• Brain fog
• Bad breath
The reason for the side effects listed above stems from a phenomenon known as “keto flu”. Nearly everyone will experience some form of keto flu while the body adapts to its new fuel source. The impact is usually worse at the beginning of the transition, with symptoms improving quickly—usually 1–2 weeks later.
Is CBD keto-friendly?
So, how exactly does CBD fit into a ketogenic diet? Well, the compound appears to synergise with keto; first and foremost, it doesn’t appear to directly interact with the biological mechanisms of ketosis. Instead, cannabidiol is known for its influence on the endocannabinoid system (ECS), a vast regulatory network that keeps a close eye on functions such as mood, appetite, and sleep.
Moreover, provided you choose high-quality CBD products, you won’t need to worry about specific ingredients either. However, the one watch-out would be CBD gummies or edibles, as these often contain sugar and artificial flavours. Avoiding these entirely is crucial to staying in ketosis.
Does CBD oil have carbs?
Even better news for followers of the keto diet is that CBD oil contains a negligible amount of carbohydrates. You don’t need to worry about factoring CBD into your diet plan, or about it disrupting ketosis.
Cibdol CBD oil is:
• Nearly free from carbohydrates
Moreover, CBD products with an olive oil carrier contain an abundance of monounsaturated fat, a healthier alternative to saturated fats found in ready-made meals or fast food. In short, CBD oil synergises incredibly well with the principles of a keto diet.
How can CBD benefit the keto diet?
Knowing CBD won’t disrupt ketosis is fantastic news, but you’re probably wondering if there are any other benefits to CBD and keto. Below you’ll find a summary of potential advantages.
Research published in the journal Molecular and Cellular Biochemistry examined the relationship between CBD and fat browning—the conversion of “bad” white fat into “good” brown fat.  It remains to be seen whether similar results can be achieved in human trials, but it points to a potentially promising synergy between keto and CBD.
Studies have found that CBD and ketosis appear to influence cytokines, protein cells that signal an inflammatory response.  While inflammation is a key part of our immune system, chronic inflammation can lead to many non-communicable diseases. Combining CBD oil supplements with a keto diet could be a powerful force in this regard.
Metabolism and appetite
A 2018 study found that the body’s endocannabinoid system (ECS) plays a pivotal role in regulating food intake via metabolism and endocrine function.  The endocrine system is also responsible for producing hormones that make us feel hungry. Given that CBD can influence the ECS in complex ways, it could help to promote a balanced, healthy metabolism.
The heart and brain
The journal Surgical Neurology International notes that CBD boosts levels of the neurotransmitter adenosine, a compound associated with several functions in the brain and immune system.  Moreover, a different study demonstrates CBD’s link with endothelial cells found in the coronary artery.  To put it another way, CBD shows promise for supporting both our brain and heart, although the exact implications remain under investigation.
Our skin is one of the first areas where an intolerance to food or chemical substances will show. As many people choose to follow the keto diet to eliminate these aggravators, it makes sense to synergise your food regime with a compound supportive of the skin’s natural ecosystem.
According to a comprehensive review, that support could come via CBD topicals, as researchers found that cannabinoids can interact with receptors located throughout the various cellular components of the skin.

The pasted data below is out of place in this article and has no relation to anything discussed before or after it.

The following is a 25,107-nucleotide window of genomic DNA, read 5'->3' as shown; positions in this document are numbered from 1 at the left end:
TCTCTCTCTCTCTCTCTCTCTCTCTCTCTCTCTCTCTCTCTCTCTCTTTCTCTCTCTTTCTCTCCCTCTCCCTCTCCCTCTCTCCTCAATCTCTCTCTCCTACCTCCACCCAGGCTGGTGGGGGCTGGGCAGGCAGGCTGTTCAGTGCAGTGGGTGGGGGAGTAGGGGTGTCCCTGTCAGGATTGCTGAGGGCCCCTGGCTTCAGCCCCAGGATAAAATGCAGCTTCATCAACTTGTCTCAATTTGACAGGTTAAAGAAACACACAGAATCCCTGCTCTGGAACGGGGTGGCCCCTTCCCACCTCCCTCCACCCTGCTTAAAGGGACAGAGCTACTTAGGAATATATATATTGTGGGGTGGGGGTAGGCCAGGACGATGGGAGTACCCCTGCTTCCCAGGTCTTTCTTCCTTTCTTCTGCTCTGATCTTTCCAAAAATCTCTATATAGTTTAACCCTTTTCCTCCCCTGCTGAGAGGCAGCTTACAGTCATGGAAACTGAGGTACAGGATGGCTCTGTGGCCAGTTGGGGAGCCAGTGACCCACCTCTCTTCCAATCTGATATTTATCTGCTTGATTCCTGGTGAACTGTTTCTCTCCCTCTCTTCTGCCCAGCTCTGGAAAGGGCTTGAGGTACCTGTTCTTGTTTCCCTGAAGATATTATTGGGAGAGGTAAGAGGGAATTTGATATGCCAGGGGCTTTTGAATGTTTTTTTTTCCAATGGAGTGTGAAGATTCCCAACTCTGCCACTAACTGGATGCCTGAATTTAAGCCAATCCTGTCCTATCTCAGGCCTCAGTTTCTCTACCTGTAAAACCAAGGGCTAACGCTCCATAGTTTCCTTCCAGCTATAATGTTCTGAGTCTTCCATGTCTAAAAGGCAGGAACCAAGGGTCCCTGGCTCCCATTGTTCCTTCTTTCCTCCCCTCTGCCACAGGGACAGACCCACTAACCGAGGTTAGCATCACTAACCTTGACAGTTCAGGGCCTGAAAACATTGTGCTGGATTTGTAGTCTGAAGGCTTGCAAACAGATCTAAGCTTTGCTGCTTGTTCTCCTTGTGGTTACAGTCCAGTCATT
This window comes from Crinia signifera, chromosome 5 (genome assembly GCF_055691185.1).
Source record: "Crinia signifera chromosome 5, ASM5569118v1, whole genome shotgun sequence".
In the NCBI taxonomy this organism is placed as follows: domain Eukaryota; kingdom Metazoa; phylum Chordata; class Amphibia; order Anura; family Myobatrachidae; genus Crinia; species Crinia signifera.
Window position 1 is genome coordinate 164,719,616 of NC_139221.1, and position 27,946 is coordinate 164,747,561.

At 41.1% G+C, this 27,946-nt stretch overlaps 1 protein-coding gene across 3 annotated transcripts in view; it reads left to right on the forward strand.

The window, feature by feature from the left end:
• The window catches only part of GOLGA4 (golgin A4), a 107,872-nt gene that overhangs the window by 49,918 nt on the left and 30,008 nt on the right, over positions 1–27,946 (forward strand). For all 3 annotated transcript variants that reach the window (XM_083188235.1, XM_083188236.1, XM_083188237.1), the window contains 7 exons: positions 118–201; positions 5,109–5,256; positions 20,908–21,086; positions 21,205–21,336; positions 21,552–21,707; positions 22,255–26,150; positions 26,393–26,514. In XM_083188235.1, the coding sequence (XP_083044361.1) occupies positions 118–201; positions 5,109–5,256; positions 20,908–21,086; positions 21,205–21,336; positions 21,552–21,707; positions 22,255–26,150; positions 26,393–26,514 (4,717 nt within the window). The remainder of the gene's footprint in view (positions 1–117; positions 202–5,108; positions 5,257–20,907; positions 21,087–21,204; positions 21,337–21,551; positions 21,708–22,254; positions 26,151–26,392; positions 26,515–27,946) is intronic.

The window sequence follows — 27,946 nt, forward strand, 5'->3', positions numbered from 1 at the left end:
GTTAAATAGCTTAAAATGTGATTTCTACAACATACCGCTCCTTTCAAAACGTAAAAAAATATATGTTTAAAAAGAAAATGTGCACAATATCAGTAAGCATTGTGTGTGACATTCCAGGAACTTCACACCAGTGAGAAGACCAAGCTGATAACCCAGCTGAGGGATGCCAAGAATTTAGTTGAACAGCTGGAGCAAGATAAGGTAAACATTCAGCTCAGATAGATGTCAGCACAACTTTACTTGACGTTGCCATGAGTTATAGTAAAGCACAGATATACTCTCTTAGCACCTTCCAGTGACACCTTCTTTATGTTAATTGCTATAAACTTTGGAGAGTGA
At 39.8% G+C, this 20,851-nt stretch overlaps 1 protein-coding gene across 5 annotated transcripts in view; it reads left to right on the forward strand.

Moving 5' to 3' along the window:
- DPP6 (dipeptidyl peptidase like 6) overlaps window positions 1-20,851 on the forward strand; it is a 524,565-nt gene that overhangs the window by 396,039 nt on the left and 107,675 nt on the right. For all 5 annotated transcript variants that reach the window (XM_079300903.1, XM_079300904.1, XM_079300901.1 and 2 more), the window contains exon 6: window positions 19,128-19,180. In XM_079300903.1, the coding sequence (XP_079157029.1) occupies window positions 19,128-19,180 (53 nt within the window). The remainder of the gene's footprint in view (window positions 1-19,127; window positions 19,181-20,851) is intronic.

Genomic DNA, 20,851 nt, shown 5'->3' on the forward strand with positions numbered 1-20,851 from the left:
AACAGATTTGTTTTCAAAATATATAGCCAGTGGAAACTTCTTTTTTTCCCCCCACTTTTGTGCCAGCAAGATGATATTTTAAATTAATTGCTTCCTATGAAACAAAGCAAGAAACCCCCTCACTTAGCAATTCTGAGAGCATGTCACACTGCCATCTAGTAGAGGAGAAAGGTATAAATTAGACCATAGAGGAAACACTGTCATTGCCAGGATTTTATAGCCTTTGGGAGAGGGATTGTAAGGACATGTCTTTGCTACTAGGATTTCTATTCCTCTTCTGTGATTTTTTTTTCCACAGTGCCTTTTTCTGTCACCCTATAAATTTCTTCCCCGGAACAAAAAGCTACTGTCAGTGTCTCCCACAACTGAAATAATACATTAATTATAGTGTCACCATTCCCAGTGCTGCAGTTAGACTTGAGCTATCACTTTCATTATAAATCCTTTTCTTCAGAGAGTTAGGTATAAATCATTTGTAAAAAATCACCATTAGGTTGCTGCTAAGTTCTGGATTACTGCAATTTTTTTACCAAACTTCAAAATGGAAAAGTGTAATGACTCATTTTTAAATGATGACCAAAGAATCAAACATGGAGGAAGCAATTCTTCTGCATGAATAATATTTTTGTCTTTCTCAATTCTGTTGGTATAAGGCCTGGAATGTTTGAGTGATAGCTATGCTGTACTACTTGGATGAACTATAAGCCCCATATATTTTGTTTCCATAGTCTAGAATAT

Dramatically altering what you eat and drink is stressful for anyone, especially during the transition period. It’s also when we feel worried or anxious about our diet that we’re most likely to settle back into old habits, indulging in those comfort foods.
Fortunately, researchers understand the impact stress can have on our daily routines, which is why they’re examining the influence of natural compounds such as CBD. There’s still a lot to uncover regarding specific mechanisms of action, but the results of a 2015 review point to a promising future. 
One of the primary benefits of a ketogenic diet is its impact on insulin resistance. Insulin resistance is a blood sugar problem that can lead to conditions such as type 2 diabetes. Interestingly, a review published in the American Journal of Pathology observed the effects of plant-derived cannabinoids like CBD and THCV in relation to diabetes and diabetic complications. 
Can CBD mitigate any of the risks or side effects of the keto diet?
A ketogenic diet ultimately stabilises blood sugar and boosts energy levels. However, that doesn’t happen right away, and CBD could help ease your transition to ketosis.
When you first cut down on carbohydrates, you may find yourself feeling sluggish, irritable, even foggy-headed. This “keto flu” stems from your body’s need for time to adapt. It is used to getting energy from glucose, and you’ll need a few days or weeks to effectively transition to burning fat, allowing your body to ramp up production of those energising ketones.
To help overcome keto flu, it’s wise to consider the influence of supplements. Given that you’re eliminating certain foods, your body may lack the vitamins and minerals it needs to maintain balanced well-being. With that in mind, Cibdol stocks a wide range of CBD supplements, blending the broad influence of cannabinoids with well-known vitamins and minerals.
CBD and keto: key takeaways
So, are CBD and the keto diet a good match? They certainly could be. However, if you have questions about ketosis or any pre-existing health conditions, it’s essential to talk to your doctor before drastically changing your diet or starting a new supplement routine.
If nothing seems amiss, consider trying a ketogenic diet alongside a regimen of CBD oil. Combined with an active lifestyle, these simple changes could help you feel lighter, more invigorated, and ready to live life to the fullest.
Considering the keto diet and looking to support your nutritional journey with CBD? Why not browse the Cibdol store for a complete selection of keto-friendly oils, capsules, and supplements. Or, if you want to learn more about how foods influence well-being, visit our CBD Encyclopedia for everything you need to know.